Facebook oversight board co-chair says website wields ‘too much power’



A co-chair of the Facebook Oversight Board that temporarily extended the ban against former President Donald Trump said Sunday that the social media giant’s rules governing content are in “shambles” and “not transparent” — and the company “exercises too much power.”

Michael McConnell, a law professor at Stanford University, said the board agreed that Facebook was right in removing Trump from the site because he “is subject to the same rules on Facebook as everyone else.”

“What we did say, though, was that they were not justified taking him down indefinitely, that they did not provide any reasons for that, that is not a provision in their rules, that was wrong. And we gave them a certain amount of time to get their house in order,” McConnell told “Fox News Sunday” about last week’s decision.

“They needed some time because their rules are shambles. They are not transparent. They are unclear, they are internally inconsistent. So we made a series of recommendations about how to make their rules clearer and more consistent, and the hope is that they will use the next few months to do that,” McConnell said in the interview that aired Sunday.

“And then when they come back and look at this, they’ll be able to apply those rules in a straight-forward way,” he added.

The board announced the decision last week, finding that the former president violated Facebook’s rules “prohibiting praise or support in support of people engaged in violence” with his posts about the mob attacking the US Capitol on Jan. 6.

Trump referred to the rioters as “great patriots” and called on them to “remember this day forever,” but also said “we have to have peace.”

McConnell said Trump was “egging on” the mob that attacked the Capitol as Congress was certifying the 2020 election for President Biden.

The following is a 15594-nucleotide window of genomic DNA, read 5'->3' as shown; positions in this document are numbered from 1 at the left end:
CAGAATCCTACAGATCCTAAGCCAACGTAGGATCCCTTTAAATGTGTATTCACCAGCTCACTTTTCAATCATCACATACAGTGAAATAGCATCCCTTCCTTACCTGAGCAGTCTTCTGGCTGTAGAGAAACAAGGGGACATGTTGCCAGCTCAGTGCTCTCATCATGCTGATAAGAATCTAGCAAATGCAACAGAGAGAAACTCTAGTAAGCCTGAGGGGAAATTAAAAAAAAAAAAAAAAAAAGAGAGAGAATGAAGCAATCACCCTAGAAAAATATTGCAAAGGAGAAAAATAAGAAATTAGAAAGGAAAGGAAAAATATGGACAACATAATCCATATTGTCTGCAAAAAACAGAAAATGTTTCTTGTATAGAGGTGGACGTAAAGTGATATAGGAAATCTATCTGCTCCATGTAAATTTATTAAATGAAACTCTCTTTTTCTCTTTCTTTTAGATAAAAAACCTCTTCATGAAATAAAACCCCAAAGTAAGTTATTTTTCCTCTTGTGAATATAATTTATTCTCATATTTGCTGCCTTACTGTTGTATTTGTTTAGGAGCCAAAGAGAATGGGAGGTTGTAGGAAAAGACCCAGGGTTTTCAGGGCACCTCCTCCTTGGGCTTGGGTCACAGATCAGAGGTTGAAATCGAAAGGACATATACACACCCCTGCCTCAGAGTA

“So this is a plain violation of Facebook’s rules against praising dangerous individuals and organizations at a time of violence,” McConnell said.

“The simple answer is private companies are not bound by the First Amendment. And so he has no First Amendment rights. He’s a customer. Facebook is not a government, and he is not a citizen of Facebook,” McConnell said.

But he went on to criticize Facebook for its influence and the overarching power it has in the digital marketplace.

“Facebook exercises too much power. They are arbitrary. They are inconsistent and it is the job of the oversight board to try to bring some discipline to that process,” he said.

“So what we have done is to identify ways in which Facebook has been nontransparent, ways in which they’ve been arbitrary and trying to nudge them toward a more free speech, free expression, friendly environment,” McConnell added.

Responding to Wallace’s question about whether social media giants like Facebook and Twitter should be broken up by Congress because of the power they wield, he said that would be up to lawmakers to decide.

“But this is not a First Amendment issue. It is not as if — you can’t go to court, no judge in the country would hold that Mr. Trump’s free speech rights were violated,” McConnell said.

Wallace pressed him on the board’s independence because Facebook founder and CEO Mark Zuckerberg appointed the board’s chairs and set up the trust that pays them.

“Let me tell you, I’ve gotten to know these 20 people around the world, and the danger that they are toadies for Facebook is just about zero. … We are not beholden to Facebook. Most decisions so far have been overturning Facebook’s decisions,” he said.

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